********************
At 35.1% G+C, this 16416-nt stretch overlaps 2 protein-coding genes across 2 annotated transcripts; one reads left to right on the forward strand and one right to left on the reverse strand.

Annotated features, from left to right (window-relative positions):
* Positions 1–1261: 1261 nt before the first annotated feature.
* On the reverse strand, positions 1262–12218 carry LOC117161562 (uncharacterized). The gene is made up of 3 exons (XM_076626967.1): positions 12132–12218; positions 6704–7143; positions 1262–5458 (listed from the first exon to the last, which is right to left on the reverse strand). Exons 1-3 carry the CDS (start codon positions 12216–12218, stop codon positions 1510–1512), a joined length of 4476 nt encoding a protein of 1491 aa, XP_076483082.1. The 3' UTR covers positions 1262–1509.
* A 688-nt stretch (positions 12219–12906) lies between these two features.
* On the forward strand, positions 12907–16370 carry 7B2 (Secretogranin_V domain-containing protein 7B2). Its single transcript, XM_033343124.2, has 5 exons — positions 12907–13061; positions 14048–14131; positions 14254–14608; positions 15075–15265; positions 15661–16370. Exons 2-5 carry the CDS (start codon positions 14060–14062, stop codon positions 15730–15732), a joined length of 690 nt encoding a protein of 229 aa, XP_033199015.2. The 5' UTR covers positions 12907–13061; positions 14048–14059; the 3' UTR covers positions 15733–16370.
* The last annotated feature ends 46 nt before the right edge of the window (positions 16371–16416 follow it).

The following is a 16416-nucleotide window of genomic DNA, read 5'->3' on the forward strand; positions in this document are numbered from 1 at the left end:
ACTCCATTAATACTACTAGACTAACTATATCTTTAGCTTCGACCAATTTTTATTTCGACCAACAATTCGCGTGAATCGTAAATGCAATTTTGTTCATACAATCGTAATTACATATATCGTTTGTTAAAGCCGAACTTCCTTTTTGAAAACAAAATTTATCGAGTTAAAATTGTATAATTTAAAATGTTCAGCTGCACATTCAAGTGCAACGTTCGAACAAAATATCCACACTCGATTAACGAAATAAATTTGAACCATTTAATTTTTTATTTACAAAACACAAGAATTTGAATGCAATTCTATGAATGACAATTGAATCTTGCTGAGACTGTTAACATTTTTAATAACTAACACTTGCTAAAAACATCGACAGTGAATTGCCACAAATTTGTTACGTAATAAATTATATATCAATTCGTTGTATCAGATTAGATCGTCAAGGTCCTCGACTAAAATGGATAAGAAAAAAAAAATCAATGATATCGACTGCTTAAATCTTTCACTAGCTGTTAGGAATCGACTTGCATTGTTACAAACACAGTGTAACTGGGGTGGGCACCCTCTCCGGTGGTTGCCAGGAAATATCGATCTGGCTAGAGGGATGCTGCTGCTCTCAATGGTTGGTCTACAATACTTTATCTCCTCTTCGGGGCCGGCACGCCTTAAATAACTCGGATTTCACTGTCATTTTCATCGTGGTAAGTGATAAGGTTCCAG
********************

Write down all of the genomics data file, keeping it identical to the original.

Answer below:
At 35.1% G+C, this 16416-nt stretch overlaps 2 protein-coding genes across 2 annotated transcripts; one reads left to right on the forward strand and one right to left on the reverse strand.

Annotated features, from left to right (window-relative positions):
* Positions 1–1261: 1261 nt before the first annotated feature.
* On the reverse strand, positions 1262–12218 carry LOC117161562 (uncharacterized). The gene is made up of 3 exons (XM_076626967.1): positions 12132–12218; positions 6704–7143; positions 1262–5458 (listed from the first exon to the last, which is right to left on the reverse strand). Exons 1-3 carry the CDS (start codon positions 12216–12218, stop codon positions 1510–1512), a joined length of 4476 nt encoding a protein of 1491 aa, XP_076483082.1. The 3' UTR covers positions 1262–1509.
* A 688-nt stretch (positions 12219–12906) lies between these two features.
* On the forward strand, positions 12907–16370 carry 7B2 (Secretogranin_V domain-containing protein 7B2). Its single transcript, XM_033343124.2, has 5 exons — positions 12907–13061; positions 14048–14131; positions 14254–14608; positions 15075–15265; positions 15661–16370. Exons 2-5 carry the CDS (start codon positions 14060–14062, stop codon positions 15730–15732), a joined length of 690 nt encoding a protein of 229 aa, XP_033199015.2. The 5' UTR covers positions 12907–13061; positions 14048–14059; the 3' UTR covers positions 15733–16370.
* The last annotated feature ends 46 nt before the right edge of the window (positions 16371–16416 follow it).

The following is a 16416-nucleotide window of genomic DNA, read 5'->3' on the forward strand; positions in this document are numbered from 1 at the left end:
ACTCCATTAATACTACTAGACTAACTATATCTTTAGCTTCGACCAATTTTTATTTCGACCAACAATTCGCGTGAATCGTAAATGCAATTTTGTTCATACAATCGTAATTACATATATCGTTTGTTAAAGCCGAACTTCCTTTTTGAAAACAAAATTTATCGAGTTAAAATTGTATAATTTAAAATGTTCAGCTGCACATTCAAGTGCAACGTTCGAACAAAATATCCACACTCGATTAACGAAATAAATTTGAACCATTTAATTTTTTATTTACAAAACACAAGAATTTGAATGCAATTCTATGAATGACAATTGAATCTTGCTGAGACTGTTAACATTTTTAATAACTAACACTTGCTAAAAACATCGACAGTGAATTGCCACAAATTTGTTACGTAATAAATTATATATCAATTCGTTGTATCAGATTAGATCGTCAAGGTCCTCGACTAAAATGGATAAGAAAAAAAAAATCAATGATATCGACTGCTTAAATCTTTCACTAGCTGTTAGGAATCGACTTGCATTGTTACAAACACAGTGTAACTGGGGTGGGCACCCTCTCCGGTGGTTGCCAGGAAATATCGATCTGGCTAGAGGGATGCTGCTGCTCTCAATGGTTGGTCTACAATACTTTATCTCCTCTTCGGGGCCGGCACGCCTTAAATAACTCGGATTTCACTGTCATTTTCATCGTGGTAAGTGATAAGGTTCCAG